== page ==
BackStory

The American History Podcast

A Program Of Virginia Foundation for the Humanities

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Keys to the Kingdom

By Andrew Parsons One Friday in 1976, a group of men broke into the Dix mosque in Dearborn, Michigan. They weren’t vandals or thieves. In fact, these men were there to pray. The men, recent immigrants from Yemen and Palestine, were as shocked to find the mosque closed on a Friday as a devout Christian might be […]

The Writing on the Wall

Around 1810, a man began writing in a mysterious script on the walls of his jail cell in Fayetteville, North Carolina. Fascinated onlookers soon came to marvel, and to guess what the symbols meant. Eventually, someone identified the language as Arabic, and the man as an escaped slave named Omar ibn Said. Omar, who had […]

Fishy Business

When you go to a science museum, like the Smithsonian or the Museum of Natural History, there’s an understanding that what you see is what you get. Displays are clearly labeled. If there’s an animal specimen on display, there’s probably a little plaque explaining where that animal came from, what it eats, and so on. […]

Fake Money, Real Problems

Today’s consumers can be pretty confident that the cash in their pockets or the numbers shown in their bank accounts represent real money, legal tender that businesses anywhere will accept. Not so in the America of the 1800’s. Among the many things that have changed between this day and that was the money that people […]

Lost at Sea

  The classic tale American schoolchildren learn about Christopher Columbus goes something like this: Columbus, a revolutionary thinker, realized that the earth was round. And if the earth was round, as he proposed, he could reach Asia by sailing either east or west. Having convinced the skeptical Spanish, he set off, overcoming the doubts of […]

Hail, Columbia!

What does the United States really look like? You can describe the physical landscape, the rivers, the mountains, the Grand Canyon. You can talk about its citizens, both famous and ordinary. But if you had to choose one person who embodied the whole nation…well, you might pick this guy: Uncle Sam has been used as an allegorical […]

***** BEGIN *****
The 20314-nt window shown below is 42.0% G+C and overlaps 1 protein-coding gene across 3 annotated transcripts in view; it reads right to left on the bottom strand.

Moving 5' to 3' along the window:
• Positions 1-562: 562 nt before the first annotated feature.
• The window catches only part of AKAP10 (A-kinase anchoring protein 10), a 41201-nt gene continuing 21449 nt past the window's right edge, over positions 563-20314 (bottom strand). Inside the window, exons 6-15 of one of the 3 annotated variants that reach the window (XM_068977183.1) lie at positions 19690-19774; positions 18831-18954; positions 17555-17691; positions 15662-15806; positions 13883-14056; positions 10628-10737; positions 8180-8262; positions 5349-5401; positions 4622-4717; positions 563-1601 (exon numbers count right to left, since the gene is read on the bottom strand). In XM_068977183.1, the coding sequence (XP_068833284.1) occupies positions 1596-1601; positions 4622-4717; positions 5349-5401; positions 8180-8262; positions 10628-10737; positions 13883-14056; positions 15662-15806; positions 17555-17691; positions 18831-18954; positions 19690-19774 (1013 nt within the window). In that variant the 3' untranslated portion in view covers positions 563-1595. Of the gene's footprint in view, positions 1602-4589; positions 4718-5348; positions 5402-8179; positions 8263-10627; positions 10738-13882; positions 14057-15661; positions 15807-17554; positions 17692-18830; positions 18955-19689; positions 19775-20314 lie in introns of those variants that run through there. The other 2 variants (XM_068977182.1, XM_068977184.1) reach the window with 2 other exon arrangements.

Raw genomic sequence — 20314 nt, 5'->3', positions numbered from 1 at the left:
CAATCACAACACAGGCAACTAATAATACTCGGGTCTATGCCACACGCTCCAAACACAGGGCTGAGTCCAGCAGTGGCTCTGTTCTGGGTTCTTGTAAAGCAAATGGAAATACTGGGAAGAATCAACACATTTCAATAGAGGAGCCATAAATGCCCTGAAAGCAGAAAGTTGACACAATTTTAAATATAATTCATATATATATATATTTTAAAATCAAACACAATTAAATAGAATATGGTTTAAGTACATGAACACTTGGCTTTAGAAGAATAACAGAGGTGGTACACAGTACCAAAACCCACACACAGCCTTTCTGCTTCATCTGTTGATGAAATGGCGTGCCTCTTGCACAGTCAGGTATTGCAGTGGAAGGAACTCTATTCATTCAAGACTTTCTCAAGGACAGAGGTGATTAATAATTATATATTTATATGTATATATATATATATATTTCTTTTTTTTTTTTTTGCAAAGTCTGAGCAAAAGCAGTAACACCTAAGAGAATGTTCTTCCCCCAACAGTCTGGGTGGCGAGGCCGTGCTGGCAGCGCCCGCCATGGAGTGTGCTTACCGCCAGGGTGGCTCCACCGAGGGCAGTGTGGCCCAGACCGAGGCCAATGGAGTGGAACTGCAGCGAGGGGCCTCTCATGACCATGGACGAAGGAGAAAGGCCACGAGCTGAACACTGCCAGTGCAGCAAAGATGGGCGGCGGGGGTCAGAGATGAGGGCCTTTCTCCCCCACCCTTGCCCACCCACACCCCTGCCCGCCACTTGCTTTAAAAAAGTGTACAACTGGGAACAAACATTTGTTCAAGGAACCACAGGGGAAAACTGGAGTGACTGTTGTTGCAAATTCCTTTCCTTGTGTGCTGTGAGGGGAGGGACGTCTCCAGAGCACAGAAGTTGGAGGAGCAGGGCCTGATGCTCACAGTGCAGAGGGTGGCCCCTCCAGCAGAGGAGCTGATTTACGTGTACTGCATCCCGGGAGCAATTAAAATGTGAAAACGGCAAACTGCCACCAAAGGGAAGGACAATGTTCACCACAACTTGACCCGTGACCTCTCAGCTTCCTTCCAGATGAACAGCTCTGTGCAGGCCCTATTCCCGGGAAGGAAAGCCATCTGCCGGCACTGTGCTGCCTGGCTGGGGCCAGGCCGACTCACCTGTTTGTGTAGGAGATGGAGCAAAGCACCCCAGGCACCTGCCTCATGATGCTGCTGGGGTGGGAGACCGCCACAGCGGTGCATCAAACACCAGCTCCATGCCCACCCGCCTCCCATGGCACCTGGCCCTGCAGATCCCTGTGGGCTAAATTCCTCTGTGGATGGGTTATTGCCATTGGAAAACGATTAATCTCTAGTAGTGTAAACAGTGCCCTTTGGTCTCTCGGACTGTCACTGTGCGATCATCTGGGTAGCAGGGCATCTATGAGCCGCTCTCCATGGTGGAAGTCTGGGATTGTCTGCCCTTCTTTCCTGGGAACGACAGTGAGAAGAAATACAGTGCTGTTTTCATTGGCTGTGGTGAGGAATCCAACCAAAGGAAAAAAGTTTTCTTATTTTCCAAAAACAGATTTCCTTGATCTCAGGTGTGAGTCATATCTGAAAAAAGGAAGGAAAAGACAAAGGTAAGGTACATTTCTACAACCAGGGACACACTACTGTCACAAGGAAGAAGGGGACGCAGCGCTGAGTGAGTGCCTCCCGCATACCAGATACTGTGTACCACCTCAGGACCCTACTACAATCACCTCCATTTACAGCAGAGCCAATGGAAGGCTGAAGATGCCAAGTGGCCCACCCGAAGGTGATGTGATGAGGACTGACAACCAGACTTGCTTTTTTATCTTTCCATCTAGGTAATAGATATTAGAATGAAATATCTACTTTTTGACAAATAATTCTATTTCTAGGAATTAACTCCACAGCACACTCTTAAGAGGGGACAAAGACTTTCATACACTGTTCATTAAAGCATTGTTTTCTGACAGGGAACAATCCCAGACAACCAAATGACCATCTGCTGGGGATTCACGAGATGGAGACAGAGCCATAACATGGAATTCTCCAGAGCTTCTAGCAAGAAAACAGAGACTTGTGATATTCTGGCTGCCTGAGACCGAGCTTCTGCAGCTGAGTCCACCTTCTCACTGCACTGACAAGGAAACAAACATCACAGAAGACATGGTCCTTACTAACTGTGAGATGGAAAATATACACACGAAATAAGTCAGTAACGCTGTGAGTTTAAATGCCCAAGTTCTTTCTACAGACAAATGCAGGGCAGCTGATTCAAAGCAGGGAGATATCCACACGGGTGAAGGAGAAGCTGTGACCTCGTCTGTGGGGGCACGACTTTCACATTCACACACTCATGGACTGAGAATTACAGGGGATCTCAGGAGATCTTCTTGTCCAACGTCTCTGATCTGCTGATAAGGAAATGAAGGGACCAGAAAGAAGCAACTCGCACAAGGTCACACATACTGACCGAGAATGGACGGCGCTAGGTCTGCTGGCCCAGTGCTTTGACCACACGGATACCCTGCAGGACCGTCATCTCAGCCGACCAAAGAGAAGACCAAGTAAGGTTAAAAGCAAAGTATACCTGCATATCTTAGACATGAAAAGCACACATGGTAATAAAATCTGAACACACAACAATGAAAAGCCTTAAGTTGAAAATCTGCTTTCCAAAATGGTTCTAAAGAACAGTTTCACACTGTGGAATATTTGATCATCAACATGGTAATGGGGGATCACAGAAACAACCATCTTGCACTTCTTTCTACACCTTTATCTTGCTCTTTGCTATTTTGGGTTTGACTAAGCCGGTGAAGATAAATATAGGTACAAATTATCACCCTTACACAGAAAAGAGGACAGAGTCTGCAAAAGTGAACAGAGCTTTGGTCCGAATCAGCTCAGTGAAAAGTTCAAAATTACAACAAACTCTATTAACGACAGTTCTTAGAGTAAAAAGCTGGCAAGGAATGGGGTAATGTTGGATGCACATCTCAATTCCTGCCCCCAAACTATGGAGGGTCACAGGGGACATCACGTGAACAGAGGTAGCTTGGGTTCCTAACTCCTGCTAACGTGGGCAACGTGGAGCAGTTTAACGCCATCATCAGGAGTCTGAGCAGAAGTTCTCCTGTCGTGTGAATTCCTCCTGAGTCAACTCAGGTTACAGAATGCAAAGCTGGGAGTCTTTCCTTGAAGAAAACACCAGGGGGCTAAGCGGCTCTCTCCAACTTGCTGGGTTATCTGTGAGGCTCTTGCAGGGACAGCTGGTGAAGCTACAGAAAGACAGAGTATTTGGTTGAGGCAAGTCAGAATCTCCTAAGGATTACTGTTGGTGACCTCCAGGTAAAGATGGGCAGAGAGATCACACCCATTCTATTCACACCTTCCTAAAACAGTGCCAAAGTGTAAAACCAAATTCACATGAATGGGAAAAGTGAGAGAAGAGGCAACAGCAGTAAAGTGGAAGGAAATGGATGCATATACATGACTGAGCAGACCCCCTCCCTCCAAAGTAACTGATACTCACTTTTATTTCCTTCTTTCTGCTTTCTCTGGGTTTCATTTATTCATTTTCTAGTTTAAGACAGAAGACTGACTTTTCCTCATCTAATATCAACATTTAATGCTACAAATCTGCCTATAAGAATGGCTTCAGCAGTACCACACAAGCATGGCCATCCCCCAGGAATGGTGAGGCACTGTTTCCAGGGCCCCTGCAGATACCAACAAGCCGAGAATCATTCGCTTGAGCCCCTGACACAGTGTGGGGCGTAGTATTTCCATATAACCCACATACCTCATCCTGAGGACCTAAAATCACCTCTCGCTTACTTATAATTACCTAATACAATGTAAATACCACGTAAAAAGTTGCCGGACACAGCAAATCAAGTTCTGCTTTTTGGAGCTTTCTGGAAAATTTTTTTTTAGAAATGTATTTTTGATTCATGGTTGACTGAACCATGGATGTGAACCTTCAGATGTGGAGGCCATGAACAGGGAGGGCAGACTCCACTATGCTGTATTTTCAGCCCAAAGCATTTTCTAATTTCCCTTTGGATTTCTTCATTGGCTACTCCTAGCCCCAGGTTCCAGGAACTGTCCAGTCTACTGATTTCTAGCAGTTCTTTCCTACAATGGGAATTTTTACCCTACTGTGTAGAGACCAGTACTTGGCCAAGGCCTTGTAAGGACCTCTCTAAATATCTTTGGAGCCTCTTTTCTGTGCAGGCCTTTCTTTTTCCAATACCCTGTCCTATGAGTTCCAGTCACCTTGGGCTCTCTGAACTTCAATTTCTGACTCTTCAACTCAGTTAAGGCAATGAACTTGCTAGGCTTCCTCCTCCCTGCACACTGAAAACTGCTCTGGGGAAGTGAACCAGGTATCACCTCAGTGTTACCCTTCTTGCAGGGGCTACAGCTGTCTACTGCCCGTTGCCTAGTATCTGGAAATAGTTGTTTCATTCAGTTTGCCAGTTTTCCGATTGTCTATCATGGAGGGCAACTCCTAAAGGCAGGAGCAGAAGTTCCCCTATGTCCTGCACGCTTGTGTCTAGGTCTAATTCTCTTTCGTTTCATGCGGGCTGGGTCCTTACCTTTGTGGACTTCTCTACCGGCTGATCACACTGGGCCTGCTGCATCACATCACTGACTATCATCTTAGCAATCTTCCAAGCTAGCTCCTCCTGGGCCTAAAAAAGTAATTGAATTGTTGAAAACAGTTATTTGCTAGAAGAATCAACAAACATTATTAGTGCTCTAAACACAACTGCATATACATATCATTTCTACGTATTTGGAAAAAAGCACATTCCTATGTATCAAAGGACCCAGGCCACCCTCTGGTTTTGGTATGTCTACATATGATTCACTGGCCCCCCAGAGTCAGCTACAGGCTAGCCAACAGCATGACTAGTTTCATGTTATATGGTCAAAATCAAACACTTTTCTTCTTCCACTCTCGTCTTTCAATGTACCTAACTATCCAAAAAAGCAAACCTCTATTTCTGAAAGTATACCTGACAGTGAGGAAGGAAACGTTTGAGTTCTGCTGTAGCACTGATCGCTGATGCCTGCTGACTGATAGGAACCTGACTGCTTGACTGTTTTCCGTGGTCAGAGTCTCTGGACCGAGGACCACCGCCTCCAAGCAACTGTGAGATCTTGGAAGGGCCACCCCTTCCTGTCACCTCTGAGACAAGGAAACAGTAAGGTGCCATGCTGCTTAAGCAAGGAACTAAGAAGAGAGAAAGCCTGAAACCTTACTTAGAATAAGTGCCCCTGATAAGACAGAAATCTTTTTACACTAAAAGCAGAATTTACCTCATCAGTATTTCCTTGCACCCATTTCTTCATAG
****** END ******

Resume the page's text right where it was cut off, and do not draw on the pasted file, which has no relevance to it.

A new home – but only if you work for it

By Andrew Parsons     It seems like the kind of half-baked idea straight off of an internet comment board: let’s round up all the orphan kids in New York City, put them on a train to the midwest and have them work on farms for families out there. But back in the 1850s, orphan […]

Riots and Religion at Mr. Jefferson’s University

College students today might have a reputation for wild parties and late-night carousing. But, as most college professors will tell you, in class, apart from the odd student checking Facebook or Twitter, today’s college students tend to be a fairly well-behaved bunch. Things were a wee bit different during the early years of the University […]

Into the Not-So-Wild

  What is the wilderness, exactly? For most of us, it means land untouched by humans,  allowed to exist in a state of nature. A place “untrammeled by man, where man himself is a visitor who does not remain… retaining its primeval character and influence,” in the words of the 1964 Wilderness Act, which set aside […]

The report that could have stopped Ferguson

  If you’re a member of the United States Congress, chances are you spend a good chunk of your waking life in meetings. Committee meetings, town hall meetings, meeting with donors, meetings with fellow Senators or Congressmen, special commission meetings. So, perhaps it wasn’t so unusual for Senator Fred Harris of Oklahoma to get a […]